This explains much of the rise of religious “nones” and exiles. Nones check “none of the above” when surveying the available religions out there. Or they check the “spiritual but not religious” box. Most of the nones I know are not Christians. Most of the exiles I know are Christians. But they too check the “none of the above” box, although they’re talking about the available churches out there.

Both nones and exiles groups tell me they want to experience the genuine God. They want to be grasped and held by a superior power. But they still haven’t found what they’re looking for.

What they’re looking for is more of a right brain sort of experience. Most Western faith traditions are left brain. The left brain is the rationalist side of us. It’s important, but it’s not intuitive. The right brain is.

Few Western faith traditions recognize this because the intuitive mind doesn’t have a voice on its own behalf. The left brain’s talk is very convincing. It shaves off everything that it finds doesn’t fit with its assumptions. The left hemisphere is very vocal on its own behalf. It’s better with language and can out-articulate the right hemisphere’s intuitions.

This is why the intuitive mind often sounds like an odd ball. The intuitive mind knows more than it can express. Temple Grandin was considered odd as a child. So were Lewis and Einstein. Grandin’s fortunes improved when Colorado State University hired her as a professor. Today, the school views her as a gift. So does the cattle industry.

Einstein believed the intuitive mind is a sacred gift and the rational mind is a faithful servant. We have created a society that honors the servant but has forgotten the gift—but you’d have to go inside the intuitive mind to appreciate this.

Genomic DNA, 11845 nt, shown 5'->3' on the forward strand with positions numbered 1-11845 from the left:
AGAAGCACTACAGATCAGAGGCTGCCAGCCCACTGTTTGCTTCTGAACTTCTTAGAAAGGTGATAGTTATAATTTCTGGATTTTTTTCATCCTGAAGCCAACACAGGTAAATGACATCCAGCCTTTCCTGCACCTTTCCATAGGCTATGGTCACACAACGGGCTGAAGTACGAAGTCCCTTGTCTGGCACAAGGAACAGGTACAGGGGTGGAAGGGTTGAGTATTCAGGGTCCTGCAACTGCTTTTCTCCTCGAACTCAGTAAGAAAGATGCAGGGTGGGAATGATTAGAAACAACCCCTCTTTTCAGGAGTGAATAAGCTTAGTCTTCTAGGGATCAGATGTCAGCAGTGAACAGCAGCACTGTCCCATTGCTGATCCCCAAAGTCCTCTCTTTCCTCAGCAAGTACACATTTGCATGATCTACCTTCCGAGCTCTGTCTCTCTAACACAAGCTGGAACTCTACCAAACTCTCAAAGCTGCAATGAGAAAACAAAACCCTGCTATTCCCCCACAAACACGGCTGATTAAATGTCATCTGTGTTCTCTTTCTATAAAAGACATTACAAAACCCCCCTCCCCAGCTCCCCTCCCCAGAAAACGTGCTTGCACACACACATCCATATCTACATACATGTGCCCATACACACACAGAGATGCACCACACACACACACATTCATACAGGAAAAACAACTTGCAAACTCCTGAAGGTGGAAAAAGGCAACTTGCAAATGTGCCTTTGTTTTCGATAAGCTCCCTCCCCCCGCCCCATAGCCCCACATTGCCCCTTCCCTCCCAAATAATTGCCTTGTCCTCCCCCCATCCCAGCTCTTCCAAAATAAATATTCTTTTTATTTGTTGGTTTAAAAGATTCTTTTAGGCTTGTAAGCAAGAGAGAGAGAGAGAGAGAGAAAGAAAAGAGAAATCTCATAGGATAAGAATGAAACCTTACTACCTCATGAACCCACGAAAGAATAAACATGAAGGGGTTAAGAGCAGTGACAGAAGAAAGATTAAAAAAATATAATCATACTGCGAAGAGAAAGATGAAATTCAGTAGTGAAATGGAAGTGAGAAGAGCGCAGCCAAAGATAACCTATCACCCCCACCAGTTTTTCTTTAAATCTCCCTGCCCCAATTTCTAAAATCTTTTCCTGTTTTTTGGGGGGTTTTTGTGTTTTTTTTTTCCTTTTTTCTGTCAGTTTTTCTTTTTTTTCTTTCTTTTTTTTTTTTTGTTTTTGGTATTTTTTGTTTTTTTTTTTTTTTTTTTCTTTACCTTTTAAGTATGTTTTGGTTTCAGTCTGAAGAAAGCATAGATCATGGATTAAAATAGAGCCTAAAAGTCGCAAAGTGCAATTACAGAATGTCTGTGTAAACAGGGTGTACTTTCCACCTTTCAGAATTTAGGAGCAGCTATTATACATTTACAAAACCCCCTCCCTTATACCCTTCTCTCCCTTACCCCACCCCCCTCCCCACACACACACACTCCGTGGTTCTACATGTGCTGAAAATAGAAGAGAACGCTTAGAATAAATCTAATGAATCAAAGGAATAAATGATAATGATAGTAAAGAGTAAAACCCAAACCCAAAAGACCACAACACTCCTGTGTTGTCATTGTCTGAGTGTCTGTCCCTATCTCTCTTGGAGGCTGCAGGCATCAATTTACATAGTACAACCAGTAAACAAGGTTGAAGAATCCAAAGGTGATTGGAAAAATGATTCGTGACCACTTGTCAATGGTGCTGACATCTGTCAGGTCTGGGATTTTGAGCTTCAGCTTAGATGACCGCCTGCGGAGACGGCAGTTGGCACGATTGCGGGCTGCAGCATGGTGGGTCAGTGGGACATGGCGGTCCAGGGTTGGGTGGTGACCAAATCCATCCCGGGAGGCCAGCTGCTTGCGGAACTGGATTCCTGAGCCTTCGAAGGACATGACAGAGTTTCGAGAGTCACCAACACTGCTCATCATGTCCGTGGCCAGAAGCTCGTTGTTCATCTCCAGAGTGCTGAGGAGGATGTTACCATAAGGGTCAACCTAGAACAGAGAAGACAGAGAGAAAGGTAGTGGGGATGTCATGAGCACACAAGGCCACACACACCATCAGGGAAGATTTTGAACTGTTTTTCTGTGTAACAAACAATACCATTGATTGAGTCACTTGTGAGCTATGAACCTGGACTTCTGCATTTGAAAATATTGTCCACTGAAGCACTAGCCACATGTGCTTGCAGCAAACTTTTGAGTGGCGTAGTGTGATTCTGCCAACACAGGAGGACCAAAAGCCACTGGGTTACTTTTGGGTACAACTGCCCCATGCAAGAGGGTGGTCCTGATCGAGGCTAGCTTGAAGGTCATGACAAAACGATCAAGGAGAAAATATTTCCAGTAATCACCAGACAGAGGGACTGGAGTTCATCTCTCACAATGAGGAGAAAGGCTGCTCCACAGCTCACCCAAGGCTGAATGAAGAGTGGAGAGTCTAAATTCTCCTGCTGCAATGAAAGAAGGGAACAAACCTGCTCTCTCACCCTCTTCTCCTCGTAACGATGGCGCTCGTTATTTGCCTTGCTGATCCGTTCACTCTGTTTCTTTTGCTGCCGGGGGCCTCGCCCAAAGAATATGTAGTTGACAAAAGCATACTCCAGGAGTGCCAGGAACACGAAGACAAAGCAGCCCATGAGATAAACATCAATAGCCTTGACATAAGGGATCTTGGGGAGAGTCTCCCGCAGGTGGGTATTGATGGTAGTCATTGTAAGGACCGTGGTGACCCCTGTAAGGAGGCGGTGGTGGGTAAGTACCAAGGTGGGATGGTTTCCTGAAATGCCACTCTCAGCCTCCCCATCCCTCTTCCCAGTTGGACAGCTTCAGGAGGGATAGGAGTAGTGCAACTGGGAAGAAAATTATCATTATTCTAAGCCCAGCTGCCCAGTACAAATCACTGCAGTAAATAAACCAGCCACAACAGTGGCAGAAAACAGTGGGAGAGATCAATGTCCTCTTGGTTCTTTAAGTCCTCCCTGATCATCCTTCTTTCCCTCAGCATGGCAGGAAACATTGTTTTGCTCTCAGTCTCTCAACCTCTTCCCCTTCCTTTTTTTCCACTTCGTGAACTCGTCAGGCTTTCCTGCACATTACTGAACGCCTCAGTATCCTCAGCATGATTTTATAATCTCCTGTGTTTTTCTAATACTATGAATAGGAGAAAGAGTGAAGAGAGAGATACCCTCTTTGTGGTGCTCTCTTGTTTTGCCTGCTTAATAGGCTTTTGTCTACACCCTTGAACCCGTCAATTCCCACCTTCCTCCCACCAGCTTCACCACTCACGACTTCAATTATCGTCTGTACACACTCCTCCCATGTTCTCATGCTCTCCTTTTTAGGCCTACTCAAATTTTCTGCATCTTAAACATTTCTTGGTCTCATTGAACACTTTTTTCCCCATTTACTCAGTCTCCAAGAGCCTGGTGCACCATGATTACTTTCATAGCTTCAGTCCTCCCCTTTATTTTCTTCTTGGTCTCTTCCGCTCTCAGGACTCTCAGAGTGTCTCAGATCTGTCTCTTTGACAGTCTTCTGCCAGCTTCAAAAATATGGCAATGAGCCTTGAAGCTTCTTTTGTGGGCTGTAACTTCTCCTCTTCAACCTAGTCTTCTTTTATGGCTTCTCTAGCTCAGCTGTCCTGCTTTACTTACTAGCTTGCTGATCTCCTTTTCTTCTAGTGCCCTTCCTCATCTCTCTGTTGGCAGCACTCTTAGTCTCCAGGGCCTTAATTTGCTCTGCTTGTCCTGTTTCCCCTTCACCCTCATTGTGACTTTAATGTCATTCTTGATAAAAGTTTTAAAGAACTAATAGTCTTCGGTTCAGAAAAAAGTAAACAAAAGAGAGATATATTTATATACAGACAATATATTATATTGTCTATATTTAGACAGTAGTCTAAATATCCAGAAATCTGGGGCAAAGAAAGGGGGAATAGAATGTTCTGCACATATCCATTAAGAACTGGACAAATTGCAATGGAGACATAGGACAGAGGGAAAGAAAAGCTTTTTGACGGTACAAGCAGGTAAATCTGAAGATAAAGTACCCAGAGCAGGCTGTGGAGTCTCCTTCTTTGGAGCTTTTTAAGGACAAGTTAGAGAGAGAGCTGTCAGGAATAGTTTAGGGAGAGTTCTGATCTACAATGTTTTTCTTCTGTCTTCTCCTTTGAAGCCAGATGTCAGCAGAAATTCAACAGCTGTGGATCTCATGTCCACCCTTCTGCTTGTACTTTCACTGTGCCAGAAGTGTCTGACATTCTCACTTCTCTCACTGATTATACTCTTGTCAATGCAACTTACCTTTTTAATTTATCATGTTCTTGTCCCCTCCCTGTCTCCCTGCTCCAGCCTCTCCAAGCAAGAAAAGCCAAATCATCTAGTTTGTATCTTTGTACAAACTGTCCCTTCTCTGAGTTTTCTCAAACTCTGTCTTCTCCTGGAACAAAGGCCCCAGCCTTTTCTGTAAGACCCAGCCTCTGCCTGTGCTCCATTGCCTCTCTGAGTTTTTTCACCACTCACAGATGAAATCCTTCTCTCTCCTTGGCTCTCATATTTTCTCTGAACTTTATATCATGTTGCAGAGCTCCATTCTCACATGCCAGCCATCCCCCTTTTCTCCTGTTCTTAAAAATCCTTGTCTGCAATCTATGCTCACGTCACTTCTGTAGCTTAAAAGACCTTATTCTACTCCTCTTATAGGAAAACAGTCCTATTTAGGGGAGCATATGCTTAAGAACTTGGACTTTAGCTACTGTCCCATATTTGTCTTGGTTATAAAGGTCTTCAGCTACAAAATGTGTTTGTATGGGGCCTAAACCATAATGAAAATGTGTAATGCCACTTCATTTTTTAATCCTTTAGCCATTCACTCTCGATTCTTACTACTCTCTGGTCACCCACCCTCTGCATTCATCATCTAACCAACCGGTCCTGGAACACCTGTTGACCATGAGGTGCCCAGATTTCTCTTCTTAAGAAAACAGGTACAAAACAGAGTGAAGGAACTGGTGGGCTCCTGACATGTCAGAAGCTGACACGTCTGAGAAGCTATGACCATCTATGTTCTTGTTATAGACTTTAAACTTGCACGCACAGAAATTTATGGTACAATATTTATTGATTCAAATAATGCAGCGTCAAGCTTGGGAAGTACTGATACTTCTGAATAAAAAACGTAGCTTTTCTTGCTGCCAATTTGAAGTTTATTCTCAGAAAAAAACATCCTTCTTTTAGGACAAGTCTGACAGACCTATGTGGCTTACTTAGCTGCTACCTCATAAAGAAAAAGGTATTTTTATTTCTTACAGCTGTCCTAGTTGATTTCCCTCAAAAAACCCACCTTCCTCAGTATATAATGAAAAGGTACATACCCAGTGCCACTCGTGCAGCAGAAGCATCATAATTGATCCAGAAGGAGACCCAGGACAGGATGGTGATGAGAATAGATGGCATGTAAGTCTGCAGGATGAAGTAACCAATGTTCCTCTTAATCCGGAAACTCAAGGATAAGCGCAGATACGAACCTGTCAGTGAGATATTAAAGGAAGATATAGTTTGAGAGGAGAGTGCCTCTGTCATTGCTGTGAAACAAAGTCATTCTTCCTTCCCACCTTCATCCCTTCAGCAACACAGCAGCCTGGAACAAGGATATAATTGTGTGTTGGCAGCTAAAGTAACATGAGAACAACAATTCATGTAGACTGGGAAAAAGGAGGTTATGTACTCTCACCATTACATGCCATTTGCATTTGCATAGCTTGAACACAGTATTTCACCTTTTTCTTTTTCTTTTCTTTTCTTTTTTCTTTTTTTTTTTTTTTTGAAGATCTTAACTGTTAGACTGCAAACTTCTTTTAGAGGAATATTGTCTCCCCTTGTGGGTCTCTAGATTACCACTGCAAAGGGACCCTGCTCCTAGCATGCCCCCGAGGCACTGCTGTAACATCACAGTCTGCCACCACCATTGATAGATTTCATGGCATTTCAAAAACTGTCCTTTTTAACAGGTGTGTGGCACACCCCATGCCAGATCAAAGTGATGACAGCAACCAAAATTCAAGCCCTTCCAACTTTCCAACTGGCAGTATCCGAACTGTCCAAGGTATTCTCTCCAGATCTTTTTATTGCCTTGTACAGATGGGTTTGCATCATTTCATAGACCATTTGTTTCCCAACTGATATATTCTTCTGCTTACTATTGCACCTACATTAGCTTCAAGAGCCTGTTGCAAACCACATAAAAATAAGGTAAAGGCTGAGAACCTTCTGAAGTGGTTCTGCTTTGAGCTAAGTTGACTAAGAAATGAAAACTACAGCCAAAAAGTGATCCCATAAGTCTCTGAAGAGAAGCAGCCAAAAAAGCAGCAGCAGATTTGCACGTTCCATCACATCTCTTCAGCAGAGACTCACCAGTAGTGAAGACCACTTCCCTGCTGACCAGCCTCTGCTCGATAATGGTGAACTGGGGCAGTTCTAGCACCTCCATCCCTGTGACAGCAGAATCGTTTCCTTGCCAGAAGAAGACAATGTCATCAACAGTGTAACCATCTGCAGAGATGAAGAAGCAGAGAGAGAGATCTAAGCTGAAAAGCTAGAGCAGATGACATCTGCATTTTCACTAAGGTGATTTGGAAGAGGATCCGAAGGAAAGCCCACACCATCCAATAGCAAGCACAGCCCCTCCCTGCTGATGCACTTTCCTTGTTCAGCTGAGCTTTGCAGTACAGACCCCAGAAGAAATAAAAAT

[1] Walter Isaacson, Einstein: His Life and Universe (New York: Simon & Schuster, 2007), p. 9.

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5 thoughts on “Inside the Intuitive Mind”

  1. Mike,

    Thanks for breaking down the mechanics of an intuitive mind. Breaking it down helps make it something you can practice (e.g. waiting to solve a problem with a picture before solving it with prose).

    Your commentary made me wonder if preachers could be classified in right-brand left-brand.

    Spurgeon was a story teller and built pictures in the hearers mind where one could be ushered into what he had grasped.

    Jones was a doctor who was articulate and could deliver a whole sermon upon why one particular word in the Greek was chosen over another.

    I imagine the two having mutual respect for the other.

    I reckon I benefited from reading Surgeon before Jones and perhaps it was the former that gave the appetite for the latter.

  2. Thankyou Mike, for giving air to Temple. Sense-ability and genuine contact, connection and communication, being a root for resonance.

  3. Pingback: Inside the Intuitive Mind – Republican RIse